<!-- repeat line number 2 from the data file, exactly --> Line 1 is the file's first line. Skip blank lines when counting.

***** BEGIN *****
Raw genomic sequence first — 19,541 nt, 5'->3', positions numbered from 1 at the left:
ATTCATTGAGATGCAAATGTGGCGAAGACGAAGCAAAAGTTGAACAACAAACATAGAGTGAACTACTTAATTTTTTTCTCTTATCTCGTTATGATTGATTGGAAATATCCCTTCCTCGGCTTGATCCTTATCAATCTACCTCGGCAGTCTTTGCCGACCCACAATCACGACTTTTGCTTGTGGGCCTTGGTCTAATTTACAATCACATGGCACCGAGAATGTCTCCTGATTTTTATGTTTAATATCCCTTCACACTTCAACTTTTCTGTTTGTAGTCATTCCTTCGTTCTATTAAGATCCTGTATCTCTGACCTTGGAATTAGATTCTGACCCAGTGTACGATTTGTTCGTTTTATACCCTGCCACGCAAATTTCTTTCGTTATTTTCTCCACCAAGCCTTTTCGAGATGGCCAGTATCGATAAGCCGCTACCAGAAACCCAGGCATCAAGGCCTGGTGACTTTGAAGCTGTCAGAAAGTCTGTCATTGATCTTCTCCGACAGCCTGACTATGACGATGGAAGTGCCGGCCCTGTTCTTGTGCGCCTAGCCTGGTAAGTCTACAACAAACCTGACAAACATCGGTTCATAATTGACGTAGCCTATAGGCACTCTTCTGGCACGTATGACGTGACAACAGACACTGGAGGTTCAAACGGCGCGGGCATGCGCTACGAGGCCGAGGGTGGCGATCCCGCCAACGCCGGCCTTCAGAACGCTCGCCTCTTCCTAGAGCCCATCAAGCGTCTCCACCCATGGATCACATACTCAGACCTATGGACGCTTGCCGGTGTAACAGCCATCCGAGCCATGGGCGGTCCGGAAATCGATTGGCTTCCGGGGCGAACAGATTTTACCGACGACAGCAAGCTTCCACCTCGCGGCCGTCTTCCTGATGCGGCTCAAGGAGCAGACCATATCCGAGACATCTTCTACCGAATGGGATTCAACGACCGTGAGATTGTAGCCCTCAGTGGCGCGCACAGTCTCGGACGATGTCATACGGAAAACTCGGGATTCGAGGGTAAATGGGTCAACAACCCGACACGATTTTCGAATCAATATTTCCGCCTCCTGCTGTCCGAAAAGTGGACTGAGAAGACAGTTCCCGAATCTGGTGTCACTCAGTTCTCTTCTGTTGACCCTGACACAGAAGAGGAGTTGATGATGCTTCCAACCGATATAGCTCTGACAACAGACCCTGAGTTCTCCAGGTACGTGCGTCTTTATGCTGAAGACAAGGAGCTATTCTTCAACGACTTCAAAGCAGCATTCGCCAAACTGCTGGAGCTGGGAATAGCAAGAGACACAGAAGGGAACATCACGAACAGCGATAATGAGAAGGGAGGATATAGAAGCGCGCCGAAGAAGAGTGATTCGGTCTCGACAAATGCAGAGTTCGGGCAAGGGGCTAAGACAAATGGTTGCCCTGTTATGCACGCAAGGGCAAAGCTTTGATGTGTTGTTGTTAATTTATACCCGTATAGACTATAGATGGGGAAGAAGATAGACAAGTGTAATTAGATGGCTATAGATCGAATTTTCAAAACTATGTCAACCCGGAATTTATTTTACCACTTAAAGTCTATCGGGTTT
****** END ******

ATTCATTGAGATGCAAATGTGGCGAAGACGAAGCAAAAGTTGAACAACAAACATAGAGTGAACTACTTAATTTTTTTCTCTTATCTCGTTATGATTGATTGGAAATATCCCTTCCTCGGCTTGATCCTTATCAATCTACCTCGGCAGTCTTTGCCGACCCACAATCACGACTTTTGCTTGTGGGCCTTGGTCTAATTTACAATCACATGGCACCGAGAATGTCTCCTGATTTTTATGTTTAATATCCCTTCACACTTCAACTTTTCTGTTTGTAGTCATTCCTTCGTTCTATTAAGATCCTGTATCTCTGACCTTGGAATTAGATTCTGACCCAGTGTACGATTTGTTCGTTTTATACCCTGCCACGCAAATTTCTTTCGTTATTTTCTCCACCAAGCCTTTTCGAGATGGCCAGTATCGATAAGCCGCTACCAGAAACCCAGGCATCAAGGCCTGGTGACTTTGAAGCTGTCAGAAAGTCTGTCATTGATCTTCTCCGACAGCCTGACTATGACGATGGAAGTGCCGGCCCTGTTCTTGTGCGCCTAGCCTGGTAAGTCTACAACAAACCTGACAAACATCGGTTCATAATTGACGTAGCCTATAGGCACTCTTCTGGCACGTATGACGTGACAACAGACACTGGAGGTTCAAACGGCGCGGGCATGCGCTACGAGGCCGAGGGTGGCGATCCCGCCAACGCCGGCCTTCAGAACGCTCGCCTCTTCCTAGAGCCCATCAAGCGTCTCCACCCATGGATCACATACTCAGACCTATGGACGCTTGCCGGTGTAACAGCCATCCGAGCCATGGGCGGTCCGGAAATCGATTGGCTTCCGGGGCGAACAGATTTTACCGACGACAGCAAGCTTCCACCTCGCGGCCGTCTTCCTGATGCGGCTCAAGGAGCAGACCATATCCGAGACATCTTCTACCGAATGGGATTCAACGACCGTGAGATTGTAGCCCTCAGTGGCGCGCACAGTCTCGGACGATGTCATACGGAAAACTCGGGATTCGAGGGTAAATGGGTCAACAACCCGACACGATTTTCGAATCAATATTTCCGCCTCCTGCTGTCCGAAAAGTGGACTGAGAAGACAGTTCCCGAATCTGGTGTCACTCAGTTCTCTTCTGTTGACCCTGACACAGAAGAGGAGTTGATGATGCTTCCAACCGATATAGCTCTGACAACAGACCCTGAGTTCTCCAGGTACGTGCGTCTTTATGCTGAAGACAAGGAGCTATTCTTCAACGACTTCAAAGCAGCATTCGCCAAACTGCTGGAGCTGGGAATAGCAAGAGACACAGAAGGGAACATCACGAACAGCGATAATGAGAAGGGAGGATATAGAAGCGCGCCGAAGAAGAGTGATTCGGTCTCGACAAATGCAGAGTTCGGGCAAGGGGCTAAGACAAATGGTTGCCCTGTTATGCACGCAAGGGCAAAGCTTTGATGTGTTGTTGTTAATTTATACCCGTATAGACTATAGATGGGGAAGAAGATAGACAAGTGTAATTAGATGGCTATAGATCGAATTTTCAAAACTATGTCAACCCGGAATTTATTTTACCACTTAAAGTCTATCGGGTTT